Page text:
KEVIN SMITH HADN’T PLANNED ON BUYING A CORVETTE—the opportunity just kind of fell on his lap. He’d been living in Linden, New Jersey for about five years and had befriended his neighbor Joseph Camasta, who had a green ’75 Corvette in his garage. But it wasn’t driven very often and was never left out on the driveway, so Smith rarely thought about the car. That is, until the day Camasta offered to sell it to him.
In 1974, Camasta’s 21-year-old son, Joseph, Jr., had bought the ’75 Corvette new. He’d just landed a job with the Newark, New Jersey fire department and bought the sports car as a way of celebrating. As a fire chief in Linden, Joseph, Sr. was certainly proud to see his son follow in his footsteps. A few years later, this heart-warming picture was shattered by cancer. In 1978, at just 25 years of age, Joseph, Jr. succumbed to Hodgkin’s disease.
For the next 21 years, Joseph, Sr. kept the Corvette in his garage, driving it only to keep the battery charged and the fluids circulating. Other than the oil, nothing was changed on the car—including the tires. When Camasta offered to sell the Corvette to Smith, it had just 9,000 miles on the odometer. He had wanted to pass the car on to someone he knew, preferably a friend; Smith fit the bill.
As it had come out of the blue, Smith was a bit stunned by the offer, and he didn’t immediately have an answer for Camasta—he also didn’t have the cash. Smith did, however, have a Harley-Davidson Sportster he could sell to help raise the necessary funds; within a week, he had found a buyer for the bike. He went over to Camasta’s and declared, “Joe, I’ll take the car.” Without any money having changed hands, Camasta immediately drove the Corvette across the street to its new home and handed Smith the keys.
Smith had owned several Chevies before, but never a Corvette. Back in the ’70s, he had a ’63 Chevy sedan, then moved up to a ’63 coupe in which he installed a 327-cubic-inch V8. “It was my hot rod,” he recalls. Even hotter was the Camaro big block he later owned. Naturally, he was attracted to Corvettes, but he never thought he could afford one—certainly not a new model. But then the modern machinery doesn’t appeal to Smith, he much prefers older cars.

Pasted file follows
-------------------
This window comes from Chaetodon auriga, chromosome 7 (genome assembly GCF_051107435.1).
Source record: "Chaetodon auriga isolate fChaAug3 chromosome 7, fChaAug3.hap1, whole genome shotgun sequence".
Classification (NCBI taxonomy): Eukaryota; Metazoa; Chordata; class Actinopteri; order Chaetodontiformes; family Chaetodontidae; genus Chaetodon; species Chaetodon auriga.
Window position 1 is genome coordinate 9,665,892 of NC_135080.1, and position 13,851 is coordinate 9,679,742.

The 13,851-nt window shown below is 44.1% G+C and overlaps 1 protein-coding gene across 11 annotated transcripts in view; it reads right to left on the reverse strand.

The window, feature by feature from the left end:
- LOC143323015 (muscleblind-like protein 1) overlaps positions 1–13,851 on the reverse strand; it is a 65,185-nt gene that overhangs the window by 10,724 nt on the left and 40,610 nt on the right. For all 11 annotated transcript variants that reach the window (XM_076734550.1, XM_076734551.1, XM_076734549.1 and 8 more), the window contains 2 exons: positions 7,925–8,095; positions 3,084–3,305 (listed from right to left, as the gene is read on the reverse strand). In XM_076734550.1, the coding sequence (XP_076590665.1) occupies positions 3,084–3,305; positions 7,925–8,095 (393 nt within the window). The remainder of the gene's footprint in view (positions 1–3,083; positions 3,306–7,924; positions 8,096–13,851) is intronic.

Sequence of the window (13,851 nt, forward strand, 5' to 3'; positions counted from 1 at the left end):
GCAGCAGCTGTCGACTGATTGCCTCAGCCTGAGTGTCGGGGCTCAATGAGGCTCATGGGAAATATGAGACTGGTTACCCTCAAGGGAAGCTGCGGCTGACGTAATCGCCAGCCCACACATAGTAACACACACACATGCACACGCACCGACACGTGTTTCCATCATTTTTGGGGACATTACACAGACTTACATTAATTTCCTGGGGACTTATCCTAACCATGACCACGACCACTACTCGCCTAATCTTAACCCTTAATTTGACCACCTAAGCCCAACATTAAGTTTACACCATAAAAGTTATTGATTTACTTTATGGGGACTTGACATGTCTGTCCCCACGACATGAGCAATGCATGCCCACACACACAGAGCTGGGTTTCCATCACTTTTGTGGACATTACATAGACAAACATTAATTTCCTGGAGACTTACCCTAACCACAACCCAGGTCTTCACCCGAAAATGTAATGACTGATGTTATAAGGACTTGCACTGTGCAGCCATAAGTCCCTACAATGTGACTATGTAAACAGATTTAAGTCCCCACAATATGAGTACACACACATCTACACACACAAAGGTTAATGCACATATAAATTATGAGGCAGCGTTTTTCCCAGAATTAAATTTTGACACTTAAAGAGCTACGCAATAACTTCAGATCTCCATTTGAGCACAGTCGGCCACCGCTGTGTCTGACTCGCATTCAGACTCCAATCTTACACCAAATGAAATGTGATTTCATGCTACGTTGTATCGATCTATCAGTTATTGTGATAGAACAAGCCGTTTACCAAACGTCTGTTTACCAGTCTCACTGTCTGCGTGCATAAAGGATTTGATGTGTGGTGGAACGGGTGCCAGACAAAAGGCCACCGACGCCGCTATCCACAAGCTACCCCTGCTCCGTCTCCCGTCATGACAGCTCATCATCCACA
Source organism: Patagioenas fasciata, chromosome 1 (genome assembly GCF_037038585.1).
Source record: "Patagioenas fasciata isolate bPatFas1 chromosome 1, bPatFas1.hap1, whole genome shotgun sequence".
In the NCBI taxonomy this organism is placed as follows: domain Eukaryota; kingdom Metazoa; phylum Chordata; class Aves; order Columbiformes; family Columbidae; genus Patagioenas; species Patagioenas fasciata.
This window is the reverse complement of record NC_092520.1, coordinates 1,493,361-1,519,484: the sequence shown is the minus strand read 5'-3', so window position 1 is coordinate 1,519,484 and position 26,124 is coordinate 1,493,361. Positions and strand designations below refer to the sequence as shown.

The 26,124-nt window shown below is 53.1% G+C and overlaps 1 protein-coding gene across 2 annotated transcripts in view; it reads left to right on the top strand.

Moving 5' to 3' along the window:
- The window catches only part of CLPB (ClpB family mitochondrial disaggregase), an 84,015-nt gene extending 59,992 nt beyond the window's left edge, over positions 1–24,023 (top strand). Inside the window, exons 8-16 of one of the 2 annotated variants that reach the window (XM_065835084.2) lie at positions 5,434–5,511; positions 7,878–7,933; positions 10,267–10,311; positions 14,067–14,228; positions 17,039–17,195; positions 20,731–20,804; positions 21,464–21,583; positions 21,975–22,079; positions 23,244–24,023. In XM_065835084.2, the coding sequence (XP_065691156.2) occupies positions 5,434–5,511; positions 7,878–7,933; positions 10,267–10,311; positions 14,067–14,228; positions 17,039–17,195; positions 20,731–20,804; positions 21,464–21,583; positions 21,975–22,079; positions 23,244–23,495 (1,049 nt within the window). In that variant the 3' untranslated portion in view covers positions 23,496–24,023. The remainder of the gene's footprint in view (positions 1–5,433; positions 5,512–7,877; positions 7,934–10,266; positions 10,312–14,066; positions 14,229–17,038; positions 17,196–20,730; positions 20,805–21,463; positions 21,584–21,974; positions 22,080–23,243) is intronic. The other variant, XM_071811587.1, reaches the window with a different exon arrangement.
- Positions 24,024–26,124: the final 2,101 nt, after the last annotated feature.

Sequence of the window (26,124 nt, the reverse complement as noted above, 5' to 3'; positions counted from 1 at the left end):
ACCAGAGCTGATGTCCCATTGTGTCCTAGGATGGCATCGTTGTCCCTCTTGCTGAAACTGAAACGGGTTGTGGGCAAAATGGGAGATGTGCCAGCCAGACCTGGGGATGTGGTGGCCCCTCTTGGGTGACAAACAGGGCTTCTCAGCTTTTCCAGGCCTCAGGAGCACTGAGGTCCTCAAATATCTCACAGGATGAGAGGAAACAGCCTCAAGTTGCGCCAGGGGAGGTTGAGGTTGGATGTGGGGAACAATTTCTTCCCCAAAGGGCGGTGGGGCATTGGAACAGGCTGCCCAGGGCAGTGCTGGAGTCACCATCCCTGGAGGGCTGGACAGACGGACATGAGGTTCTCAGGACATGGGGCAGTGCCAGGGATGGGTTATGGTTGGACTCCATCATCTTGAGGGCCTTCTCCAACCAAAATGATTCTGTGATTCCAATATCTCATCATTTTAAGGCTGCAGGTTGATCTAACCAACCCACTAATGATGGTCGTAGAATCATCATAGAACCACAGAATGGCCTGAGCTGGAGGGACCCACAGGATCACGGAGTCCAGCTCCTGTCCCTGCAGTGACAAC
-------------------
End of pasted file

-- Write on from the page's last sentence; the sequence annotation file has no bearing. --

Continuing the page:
SMITH WAS FLABBERGASTED BY THE CORVETTE’S ORIGINALITY. Absolutely nothing had been changed mechanically. The ’75 model was the first Corvette to have a catalytic converter. The setup was a power robber mostly because the exhaust manifolds fed into a single cat before separating back out into dual exhaust tips. As a result, the base L48 engine produced just 165 horsepower—the lowest output of any Corvette V8. Not surprisingly, the stock exhaust system was usually one of the first things to go on mid-’70s Corvettes. The same was true of the air pump, a belt-driven device that directed air into the exhaust manifolds in order to reduce tailpipe emissions. Both of these parts were present and accounted for on Smith’s ’75.
An automatic transmission-equipped coupe, this Corvette has a fairly long list of options, including air-conditioning, tilt/telescopic steering column, power steering, power brakes and an AM/FM radio. Joseph Camasta, Jr. certainly didn’t skimp when it came to ordering his Corvette. He also chose to go with a bright color—literally, Bright Green. Not all that many other customers went down this path; just 1,664 ’75 Corvettes (out of 38,465) were painted this one-year-only color.